Authors: Shigeru Suzuki, Shigeo Sato, Koji Hotta, Eui Pyo Kwon, Shun Fujieda, Kozo Shinoda, Kentaro Kajiwara, Masugu Sato
Abstract: White X-ray diffraction with micro-beam synchrotron radiation was used to analyze microscopic stress evolved in coarse grains of a twinning-induced plasticity Fe-Mn-C steel under tensile loading. In addition, electron backscatter diffraction (EBSD) was used to determine the crystal orientation of grains in the polycrystalline Fe-Mn-C steel. Based on these orientation data, the stress and strain distribution in the microstructure of the steel under tensile loading was estimated using FEM simulation where the elastic anisotropy or the crystal orientation dependence of the elasticity was taken into account. The FEM simulation showed that the strain distribution in the microstructure depends on the crystal orientation of each grain. The stress analysis by the white X-ray diffraction indicated that the direction of the maximum principal stresses at measured points in the steel under tensile loading are mostly oriented toward the tensile direction. This is qualitatively consistent with the results of by the FEM simulation, although absolute values of the principal stresses may contain the effect of heterogeneous plastic deformation on the stress distribution.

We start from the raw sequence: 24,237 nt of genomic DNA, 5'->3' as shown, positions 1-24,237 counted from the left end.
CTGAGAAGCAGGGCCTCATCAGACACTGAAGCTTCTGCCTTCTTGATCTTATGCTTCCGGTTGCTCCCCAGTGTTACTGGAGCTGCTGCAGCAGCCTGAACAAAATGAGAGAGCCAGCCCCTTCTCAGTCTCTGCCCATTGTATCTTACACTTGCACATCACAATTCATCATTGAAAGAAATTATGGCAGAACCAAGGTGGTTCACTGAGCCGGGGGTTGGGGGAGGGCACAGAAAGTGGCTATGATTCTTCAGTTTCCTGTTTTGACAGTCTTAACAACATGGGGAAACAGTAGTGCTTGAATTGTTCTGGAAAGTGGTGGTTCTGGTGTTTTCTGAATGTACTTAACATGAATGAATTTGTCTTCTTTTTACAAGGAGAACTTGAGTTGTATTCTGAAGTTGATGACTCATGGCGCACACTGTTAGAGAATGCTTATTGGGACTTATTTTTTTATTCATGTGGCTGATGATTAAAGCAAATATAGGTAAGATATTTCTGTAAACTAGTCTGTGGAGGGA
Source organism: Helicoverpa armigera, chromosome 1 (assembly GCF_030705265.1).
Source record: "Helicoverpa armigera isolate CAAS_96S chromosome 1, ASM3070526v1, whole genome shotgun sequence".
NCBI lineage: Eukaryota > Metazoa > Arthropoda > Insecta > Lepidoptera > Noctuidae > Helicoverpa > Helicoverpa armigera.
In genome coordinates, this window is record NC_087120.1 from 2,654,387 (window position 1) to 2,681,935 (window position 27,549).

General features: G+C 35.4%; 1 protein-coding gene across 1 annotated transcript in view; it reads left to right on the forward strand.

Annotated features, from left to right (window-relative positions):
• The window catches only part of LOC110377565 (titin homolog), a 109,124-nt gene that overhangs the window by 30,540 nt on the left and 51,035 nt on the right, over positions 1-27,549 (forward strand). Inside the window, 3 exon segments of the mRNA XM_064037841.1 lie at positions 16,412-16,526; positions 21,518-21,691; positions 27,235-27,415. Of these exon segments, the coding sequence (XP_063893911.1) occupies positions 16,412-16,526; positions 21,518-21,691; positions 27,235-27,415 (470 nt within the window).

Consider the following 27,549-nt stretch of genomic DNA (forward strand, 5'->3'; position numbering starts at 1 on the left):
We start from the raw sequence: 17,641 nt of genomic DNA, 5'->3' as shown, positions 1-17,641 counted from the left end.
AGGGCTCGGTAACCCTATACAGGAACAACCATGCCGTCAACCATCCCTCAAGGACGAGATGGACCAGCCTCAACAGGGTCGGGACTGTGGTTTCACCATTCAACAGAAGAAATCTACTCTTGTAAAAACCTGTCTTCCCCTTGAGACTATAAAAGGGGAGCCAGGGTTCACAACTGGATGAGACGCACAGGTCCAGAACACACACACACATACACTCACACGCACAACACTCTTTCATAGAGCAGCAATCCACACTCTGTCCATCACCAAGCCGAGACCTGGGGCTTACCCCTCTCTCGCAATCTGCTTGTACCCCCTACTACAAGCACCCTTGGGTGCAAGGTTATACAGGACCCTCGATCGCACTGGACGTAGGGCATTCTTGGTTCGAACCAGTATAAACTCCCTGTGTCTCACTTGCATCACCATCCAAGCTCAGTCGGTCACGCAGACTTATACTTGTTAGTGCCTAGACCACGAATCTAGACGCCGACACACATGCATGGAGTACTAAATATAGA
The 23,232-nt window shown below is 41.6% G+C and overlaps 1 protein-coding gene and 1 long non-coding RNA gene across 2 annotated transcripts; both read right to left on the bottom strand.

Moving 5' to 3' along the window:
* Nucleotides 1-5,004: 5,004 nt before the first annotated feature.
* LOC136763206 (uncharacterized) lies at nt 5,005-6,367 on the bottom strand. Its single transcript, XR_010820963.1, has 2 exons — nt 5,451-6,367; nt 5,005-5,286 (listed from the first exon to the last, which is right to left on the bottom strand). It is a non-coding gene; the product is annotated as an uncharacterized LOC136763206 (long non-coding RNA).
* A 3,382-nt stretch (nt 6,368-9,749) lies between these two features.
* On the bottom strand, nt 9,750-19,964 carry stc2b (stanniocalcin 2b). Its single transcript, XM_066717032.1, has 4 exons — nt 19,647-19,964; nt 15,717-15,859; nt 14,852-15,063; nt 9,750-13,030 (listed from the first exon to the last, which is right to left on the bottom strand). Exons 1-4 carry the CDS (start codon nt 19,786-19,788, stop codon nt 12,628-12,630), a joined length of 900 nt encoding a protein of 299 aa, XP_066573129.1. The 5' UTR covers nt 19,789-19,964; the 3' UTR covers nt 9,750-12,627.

Authors: Nicholas Norberg, Arnold C. Vermeulen
Abstract: Collecting reliable data is crucial in the research of residual stresses in thin films using X-ray diffraction. The parallel beam geometry has advantage of reliability compared to focusing beam geometry. Though care must be taken to the alignment. A small alignment error may cause a significant error in the stress value. We will show the sensitivity for the misalignment of the parallel beam optics, discuss requirements on hardware alignment and demonstrate a software correction for the presence of remaining hardware errors.